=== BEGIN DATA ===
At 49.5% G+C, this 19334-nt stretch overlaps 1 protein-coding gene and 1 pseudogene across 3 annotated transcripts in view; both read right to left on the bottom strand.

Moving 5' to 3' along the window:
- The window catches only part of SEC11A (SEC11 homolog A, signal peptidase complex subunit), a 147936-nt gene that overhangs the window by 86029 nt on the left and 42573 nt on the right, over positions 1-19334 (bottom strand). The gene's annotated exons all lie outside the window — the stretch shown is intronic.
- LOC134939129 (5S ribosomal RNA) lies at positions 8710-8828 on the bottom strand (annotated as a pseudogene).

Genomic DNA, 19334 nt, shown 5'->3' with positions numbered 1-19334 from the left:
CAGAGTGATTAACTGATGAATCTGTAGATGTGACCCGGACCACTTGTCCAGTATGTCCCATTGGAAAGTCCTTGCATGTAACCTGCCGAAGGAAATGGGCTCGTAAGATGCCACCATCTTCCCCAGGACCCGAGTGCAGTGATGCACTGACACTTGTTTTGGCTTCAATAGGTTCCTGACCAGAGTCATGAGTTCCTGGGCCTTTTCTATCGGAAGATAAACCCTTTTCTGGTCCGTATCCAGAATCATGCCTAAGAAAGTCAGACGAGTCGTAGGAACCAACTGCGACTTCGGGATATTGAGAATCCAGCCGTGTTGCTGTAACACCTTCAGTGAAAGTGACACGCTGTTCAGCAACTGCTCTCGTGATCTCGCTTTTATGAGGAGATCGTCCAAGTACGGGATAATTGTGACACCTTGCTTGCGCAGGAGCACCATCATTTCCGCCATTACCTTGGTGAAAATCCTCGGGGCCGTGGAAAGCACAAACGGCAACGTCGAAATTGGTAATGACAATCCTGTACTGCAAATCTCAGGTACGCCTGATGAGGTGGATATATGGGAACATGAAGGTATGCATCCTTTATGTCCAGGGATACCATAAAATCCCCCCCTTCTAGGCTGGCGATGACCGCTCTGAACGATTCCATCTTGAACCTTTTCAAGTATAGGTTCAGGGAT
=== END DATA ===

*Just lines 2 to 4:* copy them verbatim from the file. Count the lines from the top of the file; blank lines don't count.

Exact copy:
Moving 5' to 3' along the window:
- The window catches only part of SEC11A (SEC11 homolog A, signal peptidase complex subunit), a 147936-nt gene that overhangs the window by 86029 nt on the left and 42573 nt on the right, over positions 1-19334 (bottom strand). The gene's annotated exons all lie outside the window — the stretch shown is intronic.
- LOC134939129 (5S ribosomal RNA) lies at positions 8710-8828 on the bottom strand (annotated as a pseudogene).